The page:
Sierra Leone

Sierra Leone: Crisis and Disaster Risk Finance Diagnostic


Executive Summary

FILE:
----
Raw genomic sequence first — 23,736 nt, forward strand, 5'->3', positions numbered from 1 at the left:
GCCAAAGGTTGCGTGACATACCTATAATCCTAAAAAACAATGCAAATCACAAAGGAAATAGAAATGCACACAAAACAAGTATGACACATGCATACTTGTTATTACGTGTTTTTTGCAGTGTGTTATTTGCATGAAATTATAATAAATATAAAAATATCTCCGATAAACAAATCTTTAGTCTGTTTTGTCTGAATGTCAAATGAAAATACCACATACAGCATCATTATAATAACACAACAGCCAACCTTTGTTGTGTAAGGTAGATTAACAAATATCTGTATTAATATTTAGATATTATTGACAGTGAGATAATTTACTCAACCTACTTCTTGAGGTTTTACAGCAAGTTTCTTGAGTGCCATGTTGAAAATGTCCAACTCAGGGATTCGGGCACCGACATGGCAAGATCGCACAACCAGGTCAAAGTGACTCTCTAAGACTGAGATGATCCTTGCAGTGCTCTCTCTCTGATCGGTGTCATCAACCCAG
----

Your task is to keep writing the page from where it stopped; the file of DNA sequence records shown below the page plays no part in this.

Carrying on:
Sierra Leone remains vulnerable to the financial impacts from a variety of disaster-related shocks and crises, including large annual floods, epidemics like Ebola, and man-made hazards such as severe fires. As a country, Sierra Leone is very reliant on ex post assistance for response and recovery. For instance, in the aftermath of the Ebola outbreak, over US$700 million was received in financial assistance from development and humanitarian partners. Whether in the aftermath of regular flood events or large flood and landslide events such as those in 2017, the country remains dependent on aid from international partners. But despite regular donor inflows for disaster response, Sierra Leone remains without a robust system for tracking use of donor funds. Given this long-standing support from donors, the lack of well-developed systems for response, and the vast competing development challenges that must be managed with a fiscally constrained budget, Sierra Leone’s shift toward proactive financial planning will take time. Sierra Leone has been establishing institutional structures to improve its management of disasters. The Parliament recently enacted the National Disaster Management Agency (NDMA) Act of 2020. It outlines the entire institutional architecture to manage disasters and similar emergencies, from the chiefdom to the national level. The act also details the need to establish the NDMA, including a functioning board to govern it. The act clearly delineates the functions of the NDMA, as well as the roles for the agency’s chiefdom, regional, and district offices. To be able to effectively respond to disasters, the country needs to invest much more in proactive risk management and build its capacity for emergency preparedness and response. In 2020, the country decided to take the first step toward systematically planning for financial impacts from future disasters. The Ministry of Finance requested that the World Bank undertake a crisis and disaster risk finance diagnostic. The result is this report, which aims to (i) assess the impacts of past events; (ii) assess the current approach for financing such events; (iii) estimate the resource gap based on losses from historical events and the resources available to manage those losses; and (iv) propose options for creating a set of instruments linked to delivery channels as a means of moving toward more proactive financial planning. While undertaking this analysis, the World Bank team encountered challenges related to the scarce availability of data on historical crises and disasters, particularly concerning government expenditures. The team therefore expanded its approach and used humanitarian data to estimate potential losses from past events, determine average response costs, and extrapolate government expenditures for years where such information was not available. The necessity of this approach highlights the need for better tracking of expenditures. Robust historical data on post-disaster costs are essential for designing any financial solution the government may choose to establish. At present, the country does not have any pre-arranged financial instruments in place. It also lacks any data-driven decision-making process for how and when the use of disaster-related funds should be triggered, and it further lacks adequate systems to trigger emergency funds quickly and securely, and to ensure necessary fiduciary safeguards are in place for use of these funds. The only budgetary instrument available to the government is the Contingencies Fund in Section 36 of the Public Financial Management Act of 2016. This fund is not to exceed 2 percent (equivalent to US$11 million or Le 113 billion) of non-extractive industries revenues presented in the main estimates of the financial year. However, this is insufficient to cover the costs of most historical disasters for which data are available. In this context, to reduce reliance on post-humanitarian finance, countries typically create different instruments that can respond to shocks of varying magnitudes. Sierra Leone does have experience enabling post-disaster emergency cash transfers to affected populations through social protection systems. For instance, in the past decade, the country utilized such a mechanism three times: first, to respond to the Ebola outbreak in 2014–2015; second, to respond to the 2017 mudslides and floods; and most recently to respond to the COVID-19 pandemic. However, in each case, the systems were adjusted following the particular disaster event. Developing systematic shock-responsive systems linked to pre-arranged finance would offer quicker and more efficient government responses. This diagnostic presents a few recommendations for the government’s consideration, specifically on how to strengthen financial planning to manage future shocks and crises: • Post-disaster expenditure tracking: The availability of robust data on historical losses and expenditures is fundamental to making sound financial planning decisions. The government should strengthen its public financial management systems, particularly by more robustly tracking post-disaster budget expenditures on an annual basis. In most countries, this effort is led by the ministry of finance. Tracking such expenditures would allow the government to make informed decisions about how to manage these costs; it would also help the government determine which risks to hold on its balance sheets and which to transfer to international markets. • Trigger mechanisms: Currently, the country does not have a very robust process for triggering a declaration of disaster. There is also little evidence of rules for what constitutes eligible expenditures following disasters. The government could review the existing structure for triggering a disaster and develop a more robust process for formulating objective decision-making criteria. Rules could also be developed for pre-identifying eligible expenditures, pre-negotiating contracts, and auditing the use of funds. • Pre-arranged finance: Based on the diagnostic, the country can consider how to move toward more strategically planning its finances to manage disaster shocks. This effort could include setting priorities for the kinds of instruments the government can prioritize for development and criteria for when such instruments would be used. Based on these policy priorities, the government could then seek to establish budget mobilization and execution systems to protect the relevant stakeholders from the impacts of shocks. For example, this could include the following actions: »» Establishing a dedicated contingency fund for disasters to provide timely resources in response to recurrent natural disasters »» Securing a contingent line of finance, such as a World Bank Catastrophe Deferred Drawdown Option (CAT-DDO), that could complement the Contingencies Fund and be triggered for slightly more severe events »» Purchasing market-based instruments over time, such as an insurance policy, which could be structured to provide additional funding when the costs of responding to a disaster exceed the amount in the Contingencies Fund and contingent line of credit • Pre-identified disbursement channels: The country has used social protection mechanisms to deliver postdisaster assistance on three occasions. In each scenario, systems were developed on an ad hoc basis after the event. Given that the country has already seen the value of using safety nets as post-disaster delivery channels, the government may wish to consider building longer-term systems linked to pre-arranged finance and using modern digital payment systems. Such systems could then be activated to respond to disasters. This approach would also help in coordinating the post-disaster flow of funds, thereby reducing delays in delivering assistance. The analysis in this report offers two proposed financial strategies, based in part on assumptions that helped to generate relevant data (given the scarcity of existing data). The strategies should therefore be viewed only as a tool to advance dialogue in the country so that Sierra Leone can develop its own risk financing strategy. By itself, the analysis in this report cannot justify the size of instruments that are being proposed as part of the government’s financial planning toolkit. Rather, the recommendations should be viewed as indicative and as intended to prompt thinking about how to prioritize the instruments the country would like to develop following technical work on the prioritized instrument(s). Developing any instrument would require more in-depth technical and financial modeling as well as establishing associated systems and delivery channels.